Inoculation of nitrobenzene-degrading microorganisms to actual groundwater

The isolated nitrobenzene-degrading microorganisms were inoculated into the sampled groundwater in three triangular flasks without additional nutrition and cultured at 10 °C (the average annual groundwater temperature in this contaminated site in northeast China). Variations in nitrobenzene concentrations in each triangular flask were monitored, and the relative expressions of key degrading genes were also quantified.

Simulation of in-situ bioremediation

The in-situ bioremediation experiments were performed in four similar simulated groundwater systems (Figure 1). To simulate actual nitrobenzene-contaminated groundwater conditions, medium sand was chosen as the experimental groundwater medium, and the permeability coefficient was approximately 50.5 m/d. The four simulated groundwater systems were labeled as S1, S2, S3, and S4. The velocity of groundwater flow was controlled at 0.1 m/d (similar to that of the actual nitrobenzene-contaminated groundwater). S1 was set as the control, i.e., with no treatment; S2 was treated with air sparging, and the aeration flux was 2 L/min; S3 was treated with bioaugmentation, with 100 mL of isolated nitrobenzene-degrading microorganism suspension (1.32 × 1012 cfu/mL); and S4 was treated with a combination of air sparging and bioaugmentation. In other words, four kinds of technology were used to simulate the in-situ remediation of actual nitrobenzene-contaminated groundwater, involved natural attenuation of S1, air sparging of S2, bioaugmentation of S3, and combined air sparging and bioaugmentation of S4. During the experimental process, groundwater samples were collected from multi-level sampling holes and nitrobenzene concentrations were analyzed. At the conclusion of the experiment, the mixtures of groundwater and aquifer media in the center of each simulated groundwater system were collected to examine biological characteristics for three times, including the density of nitrobenzene-degrading microorganisms, dehydrogenase activity, biological diversity, and the relative abundance and expression of key nitrobenzene-degrading genes.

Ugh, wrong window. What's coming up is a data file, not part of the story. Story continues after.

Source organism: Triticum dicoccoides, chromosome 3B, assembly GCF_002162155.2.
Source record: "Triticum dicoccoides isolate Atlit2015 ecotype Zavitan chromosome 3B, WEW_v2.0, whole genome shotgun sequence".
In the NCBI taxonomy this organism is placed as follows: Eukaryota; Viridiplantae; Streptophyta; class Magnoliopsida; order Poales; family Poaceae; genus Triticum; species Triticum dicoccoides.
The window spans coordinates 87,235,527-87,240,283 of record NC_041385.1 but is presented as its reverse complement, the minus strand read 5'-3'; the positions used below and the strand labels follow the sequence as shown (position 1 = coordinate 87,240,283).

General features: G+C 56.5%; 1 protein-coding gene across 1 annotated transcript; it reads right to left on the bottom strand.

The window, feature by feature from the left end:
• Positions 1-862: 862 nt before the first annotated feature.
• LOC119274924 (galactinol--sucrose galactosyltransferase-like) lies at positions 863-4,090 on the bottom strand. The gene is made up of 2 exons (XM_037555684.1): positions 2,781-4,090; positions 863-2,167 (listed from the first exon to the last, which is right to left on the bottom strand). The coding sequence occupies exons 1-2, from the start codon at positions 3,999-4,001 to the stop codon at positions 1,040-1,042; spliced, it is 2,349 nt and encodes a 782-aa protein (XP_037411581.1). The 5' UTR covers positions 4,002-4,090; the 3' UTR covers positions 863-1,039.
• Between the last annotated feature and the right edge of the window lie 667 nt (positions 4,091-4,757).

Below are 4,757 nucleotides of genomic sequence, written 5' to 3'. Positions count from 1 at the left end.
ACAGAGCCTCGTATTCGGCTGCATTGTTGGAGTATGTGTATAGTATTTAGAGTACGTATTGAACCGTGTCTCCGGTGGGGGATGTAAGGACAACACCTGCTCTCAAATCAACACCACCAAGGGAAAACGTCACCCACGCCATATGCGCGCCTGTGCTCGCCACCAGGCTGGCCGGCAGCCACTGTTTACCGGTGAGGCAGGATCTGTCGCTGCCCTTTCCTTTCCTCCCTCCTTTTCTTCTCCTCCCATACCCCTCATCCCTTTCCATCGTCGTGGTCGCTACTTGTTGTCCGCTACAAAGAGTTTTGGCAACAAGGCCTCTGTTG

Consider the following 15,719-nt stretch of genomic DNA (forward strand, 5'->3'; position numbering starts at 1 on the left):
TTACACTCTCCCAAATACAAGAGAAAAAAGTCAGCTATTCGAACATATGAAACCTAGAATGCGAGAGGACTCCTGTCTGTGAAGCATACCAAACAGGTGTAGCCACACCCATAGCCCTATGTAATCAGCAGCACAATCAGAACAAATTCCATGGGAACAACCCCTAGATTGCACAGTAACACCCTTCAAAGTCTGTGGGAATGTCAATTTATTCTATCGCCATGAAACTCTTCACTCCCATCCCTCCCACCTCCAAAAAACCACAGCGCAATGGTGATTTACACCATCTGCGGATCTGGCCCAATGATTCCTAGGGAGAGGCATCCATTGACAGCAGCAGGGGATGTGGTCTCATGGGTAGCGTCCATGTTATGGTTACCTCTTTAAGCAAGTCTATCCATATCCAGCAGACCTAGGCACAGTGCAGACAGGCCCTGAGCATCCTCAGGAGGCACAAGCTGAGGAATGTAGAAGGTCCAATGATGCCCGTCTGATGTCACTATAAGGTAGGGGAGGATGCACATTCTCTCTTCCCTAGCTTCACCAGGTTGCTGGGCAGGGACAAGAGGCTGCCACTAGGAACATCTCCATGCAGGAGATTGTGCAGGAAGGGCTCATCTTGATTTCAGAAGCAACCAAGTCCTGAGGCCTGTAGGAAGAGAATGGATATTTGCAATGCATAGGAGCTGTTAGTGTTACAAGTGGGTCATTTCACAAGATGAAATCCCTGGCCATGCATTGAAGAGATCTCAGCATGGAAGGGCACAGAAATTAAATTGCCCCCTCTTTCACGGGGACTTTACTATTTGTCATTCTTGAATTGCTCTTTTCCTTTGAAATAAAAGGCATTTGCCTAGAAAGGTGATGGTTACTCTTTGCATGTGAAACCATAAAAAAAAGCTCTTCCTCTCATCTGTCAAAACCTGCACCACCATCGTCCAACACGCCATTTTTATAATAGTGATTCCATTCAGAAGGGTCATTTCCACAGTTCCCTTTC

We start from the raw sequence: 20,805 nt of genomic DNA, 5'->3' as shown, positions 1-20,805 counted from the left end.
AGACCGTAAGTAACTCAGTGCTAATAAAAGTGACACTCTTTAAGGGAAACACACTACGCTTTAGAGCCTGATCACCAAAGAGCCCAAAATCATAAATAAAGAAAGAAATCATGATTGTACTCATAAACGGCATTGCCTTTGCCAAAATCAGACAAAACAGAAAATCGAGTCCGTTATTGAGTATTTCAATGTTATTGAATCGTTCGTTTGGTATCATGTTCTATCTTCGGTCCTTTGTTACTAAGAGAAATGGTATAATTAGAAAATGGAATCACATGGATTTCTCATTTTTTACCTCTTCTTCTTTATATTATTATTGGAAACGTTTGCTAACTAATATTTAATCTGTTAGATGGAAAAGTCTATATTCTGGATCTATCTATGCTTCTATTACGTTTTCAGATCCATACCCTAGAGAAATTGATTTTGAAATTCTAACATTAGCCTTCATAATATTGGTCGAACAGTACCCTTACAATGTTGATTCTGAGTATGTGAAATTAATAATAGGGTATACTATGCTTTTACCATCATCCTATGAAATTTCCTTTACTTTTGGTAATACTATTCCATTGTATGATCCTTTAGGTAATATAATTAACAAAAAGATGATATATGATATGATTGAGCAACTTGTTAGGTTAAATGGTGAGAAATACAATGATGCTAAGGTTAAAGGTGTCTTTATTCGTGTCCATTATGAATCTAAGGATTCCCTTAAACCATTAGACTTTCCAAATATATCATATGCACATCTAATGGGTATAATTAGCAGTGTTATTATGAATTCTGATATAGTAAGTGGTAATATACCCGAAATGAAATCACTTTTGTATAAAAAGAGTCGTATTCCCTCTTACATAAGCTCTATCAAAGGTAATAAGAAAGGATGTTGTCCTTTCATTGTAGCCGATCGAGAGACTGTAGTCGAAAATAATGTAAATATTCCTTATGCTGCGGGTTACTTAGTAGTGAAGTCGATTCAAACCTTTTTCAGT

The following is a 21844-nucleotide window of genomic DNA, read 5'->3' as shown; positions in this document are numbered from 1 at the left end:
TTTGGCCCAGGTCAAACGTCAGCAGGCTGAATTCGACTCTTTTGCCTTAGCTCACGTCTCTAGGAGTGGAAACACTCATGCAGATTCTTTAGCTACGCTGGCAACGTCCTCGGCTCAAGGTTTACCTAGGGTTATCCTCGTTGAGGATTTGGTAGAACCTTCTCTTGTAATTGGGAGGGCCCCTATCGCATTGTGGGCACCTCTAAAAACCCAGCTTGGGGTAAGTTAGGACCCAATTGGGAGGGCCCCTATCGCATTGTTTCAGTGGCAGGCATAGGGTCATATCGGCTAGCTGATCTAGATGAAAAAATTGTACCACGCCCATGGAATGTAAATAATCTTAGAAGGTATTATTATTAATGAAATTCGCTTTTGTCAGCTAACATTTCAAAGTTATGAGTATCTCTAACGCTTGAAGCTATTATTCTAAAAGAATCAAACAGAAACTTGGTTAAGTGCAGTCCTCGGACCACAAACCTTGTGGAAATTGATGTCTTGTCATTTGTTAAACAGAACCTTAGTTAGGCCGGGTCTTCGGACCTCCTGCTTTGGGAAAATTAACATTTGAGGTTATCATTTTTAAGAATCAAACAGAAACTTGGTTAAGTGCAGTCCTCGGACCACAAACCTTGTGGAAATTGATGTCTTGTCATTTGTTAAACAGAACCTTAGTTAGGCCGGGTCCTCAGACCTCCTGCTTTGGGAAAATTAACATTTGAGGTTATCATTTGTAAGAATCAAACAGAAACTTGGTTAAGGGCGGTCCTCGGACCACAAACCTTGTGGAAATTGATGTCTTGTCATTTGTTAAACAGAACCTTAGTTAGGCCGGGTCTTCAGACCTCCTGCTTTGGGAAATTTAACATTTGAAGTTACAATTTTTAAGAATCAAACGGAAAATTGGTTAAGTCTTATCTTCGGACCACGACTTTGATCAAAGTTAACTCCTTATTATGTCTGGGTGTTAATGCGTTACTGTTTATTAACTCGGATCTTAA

Figure 1

Simulated groundwater system.

Figure 1

Simulated groundwater system.

Test methods